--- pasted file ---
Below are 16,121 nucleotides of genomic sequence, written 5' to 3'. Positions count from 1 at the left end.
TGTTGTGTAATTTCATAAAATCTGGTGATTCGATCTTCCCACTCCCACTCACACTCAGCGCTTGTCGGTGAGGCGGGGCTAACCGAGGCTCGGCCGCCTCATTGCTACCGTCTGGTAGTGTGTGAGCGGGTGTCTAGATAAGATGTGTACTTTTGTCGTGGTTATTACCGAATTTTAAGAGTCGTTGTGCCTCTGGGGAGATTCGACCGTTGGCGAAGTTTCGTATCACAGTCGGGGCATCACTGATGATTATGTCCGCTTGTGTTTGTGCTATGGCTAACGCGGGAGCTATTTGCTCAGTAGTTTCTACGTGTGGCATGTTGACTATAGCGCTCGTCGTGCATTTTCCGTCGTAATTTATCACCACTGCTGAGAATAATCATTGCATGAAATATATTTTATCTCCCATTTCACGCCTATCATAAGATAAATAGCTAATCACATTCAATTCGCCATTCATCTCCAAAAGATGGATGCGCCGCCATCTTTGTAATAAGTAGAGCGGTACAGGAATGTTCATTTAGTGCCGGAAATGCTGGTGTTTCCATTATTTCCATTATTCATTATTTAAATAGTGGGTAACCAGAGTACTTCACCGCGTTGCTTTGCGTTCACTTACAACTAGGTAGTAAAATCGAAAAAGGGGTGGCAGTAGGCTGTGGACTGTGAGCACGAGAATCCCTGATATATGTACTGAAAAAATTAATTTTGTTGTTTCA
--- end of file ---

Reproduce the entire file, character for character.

Below are 16,121 nucleotides of genomic sequence, written 5' to 3'. Positions count from 1 at the left end.
TGTTGTGTAATTTCATAAAATCTGGTGATTCGATCTTCCCACTCCCACTCACACTCAGCGCTTGTCGGTGAGGCGGGGCTAACCGAGGCTCGGCCGCCTCATTGCTACCGTCTGGTAGTGTGTGAGCGGGTGTCTAGATAAGATGTGTACTTTTGTCGTGGTTATTACCGAATTTTAAGAGTCGTTGTGCCTCTGGGGAGATTCGACCGTTGGCGAAGTTTCGTATCACAGTCGGGGCATCACTGATGATTATGTCCGCTTGTGTTTGTGCTATGGCTAACGCGGGAGCTATTTGCTCAGTAGTTTCTACGTGTGGCATGTTGACTATAGCGCTCGTCGTGCATTTTCCGTCGTAATTTATCACCACTGCTGAGAATAATCATTGCATGAAATATATTTTATCTCCCATTTCACGCCTATCATAAGATAAATAGCTAATCACATTCAATTCGCCATTCATCTCCAAAAGATGGATGCGCCGCCATCTTTGTAATAAGTAGAGCGGTACAGGAATGTTCATTTAGTGCCGGAAATGCTGGTGTTTCCATTATTTCCATTATTCATTATTTAAATAGTGGGTAACCAGAGTACTTCACCGCGTTGCTTTGCGTTCACTTACAACTAGGTAGTAAAATCGAAAAAGGGGTGGCAGTAGGCTGTGGACTGTGAGCACGAGAATCCCTGATATATGTACTGAAAAAATTAATTTTGTTGTTTCA